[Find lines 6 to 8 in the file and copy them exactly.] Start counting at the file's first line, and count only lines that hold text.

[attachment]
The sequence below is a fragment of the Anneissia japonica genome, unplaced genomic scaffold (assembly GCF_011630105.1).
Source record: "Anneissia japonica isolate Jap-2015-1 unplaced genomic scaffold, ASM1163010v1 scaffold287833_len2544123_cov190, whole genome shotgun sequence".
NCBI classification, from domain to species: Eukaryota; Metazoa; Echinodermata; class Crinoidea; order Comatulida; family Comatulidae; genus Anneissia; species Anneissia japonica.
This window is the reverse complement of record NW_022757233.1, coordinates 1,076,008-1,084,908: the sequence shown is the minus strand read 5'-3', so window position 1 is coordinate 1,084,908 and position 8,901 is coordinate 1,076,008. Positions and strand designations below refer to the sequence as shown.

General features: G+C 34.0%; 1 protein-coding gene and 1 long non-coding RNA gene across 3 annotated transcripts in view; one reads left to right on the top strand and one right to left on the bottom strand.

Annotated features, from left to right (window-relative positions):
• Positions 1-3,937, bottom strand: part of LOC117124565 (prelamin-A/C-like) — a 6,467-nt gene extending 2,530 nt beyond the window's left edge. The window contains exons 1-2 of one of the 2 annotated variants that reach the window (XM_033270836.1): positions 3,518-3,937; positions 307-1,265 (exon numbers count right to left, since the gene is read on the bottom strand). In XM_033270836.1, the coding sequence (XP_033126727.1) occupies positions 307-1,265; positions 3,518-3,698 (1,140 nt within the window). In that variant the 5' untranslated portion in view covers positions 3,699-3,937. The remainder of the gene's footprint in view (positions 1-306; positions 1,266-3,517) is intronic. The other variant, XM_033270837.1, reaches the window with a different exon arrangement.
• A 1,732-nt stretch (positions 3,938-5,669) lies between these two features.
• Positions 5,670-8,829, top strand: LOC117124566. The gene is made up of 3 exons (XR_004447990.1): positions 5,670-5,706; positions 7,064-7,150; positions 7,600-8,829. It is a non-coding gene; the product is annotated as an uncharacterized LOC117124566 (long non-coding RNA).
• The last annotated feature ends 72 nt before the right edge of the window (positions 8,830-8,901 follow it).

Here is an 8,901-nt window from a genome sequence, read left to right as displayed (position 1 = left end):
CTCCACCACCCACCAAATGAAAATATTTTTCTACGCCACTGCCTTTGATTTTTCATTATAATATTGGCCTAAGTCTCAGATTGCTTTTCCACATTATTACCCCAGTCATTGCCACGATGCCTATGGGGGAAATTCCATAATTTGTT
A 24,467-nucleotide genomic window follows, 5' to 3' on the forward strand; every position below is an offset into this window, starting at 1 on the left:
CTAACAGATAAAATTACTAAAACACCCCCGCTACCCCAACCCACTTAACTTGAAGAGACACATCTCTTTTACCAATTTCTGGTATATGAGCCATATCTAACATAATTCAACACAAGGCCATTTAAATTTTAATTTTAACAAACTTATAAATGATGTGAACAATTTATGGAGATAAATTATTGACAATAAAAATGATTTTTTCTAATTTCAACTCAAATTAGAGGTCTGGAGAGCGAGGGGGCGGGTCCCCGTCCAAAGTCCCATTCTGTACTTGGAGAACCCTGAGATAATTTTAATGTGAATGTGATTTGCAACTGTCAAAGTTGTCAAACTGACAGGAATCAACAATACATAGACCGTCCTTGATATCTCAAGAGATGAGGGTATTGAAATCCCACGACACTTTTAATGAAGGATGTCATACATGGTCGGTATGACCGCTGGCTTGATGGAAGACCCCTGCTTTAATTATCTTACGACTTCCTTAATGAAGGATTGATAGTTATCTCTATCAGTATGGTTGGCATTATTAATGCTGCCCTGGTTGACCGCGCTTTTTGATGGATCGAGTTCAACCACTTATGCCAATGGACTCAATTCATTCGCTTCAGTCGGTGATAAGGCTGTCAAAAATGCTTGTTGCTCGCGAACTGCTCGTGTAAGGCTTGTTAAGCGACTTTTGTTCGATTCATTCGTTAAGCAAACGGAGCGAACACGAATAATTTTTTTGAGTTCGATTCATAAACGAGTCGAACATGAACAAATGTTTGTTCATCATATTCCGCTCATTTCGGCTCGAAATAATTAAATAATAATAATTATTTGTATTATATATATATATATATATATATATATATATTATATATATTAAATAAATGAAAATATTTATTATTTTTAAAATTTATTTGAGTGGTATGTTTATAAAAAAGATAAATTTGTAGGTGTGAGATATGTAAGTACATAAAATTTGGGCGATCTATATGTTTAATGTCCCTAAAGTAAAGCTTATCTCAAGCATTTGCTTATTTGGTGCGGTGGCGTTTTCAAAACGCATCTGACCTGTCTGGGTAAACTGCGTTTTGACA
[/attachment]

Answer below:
Annotated features, from left to right (window-relative positions):
• Positions 1-3,937, bottom strand: part of LOC117124565 (prelamin-A/C-like) — a 6,467-nt gene extending 2,530 nt beyond the window's left edge. The window contains exons 1-2 of one of the 2 annotated variants that reach the window (XM_033270836.1): positions 3,518-3,937; positions 307-1,265 (exon numbers count right to left, since the gene is read on the bottom strand). In XM_033270836.1, the coding sequence (XP_033126727.1) occupies positions 307-1,265; positions 3,518-3,698 (1,140 nt within the window). In that variant the 5' untranslated portion in view covers positions 3,699-3,937. The remainder of the gene's footprint in view (positions 1-306; positions 1,266-3,517) is intronic. The other variant, XM_033270837.1, reaches the window with a different exon arrangement.
• A 1,732-nt stretch (positions 3,938-5,669) lies between these two features.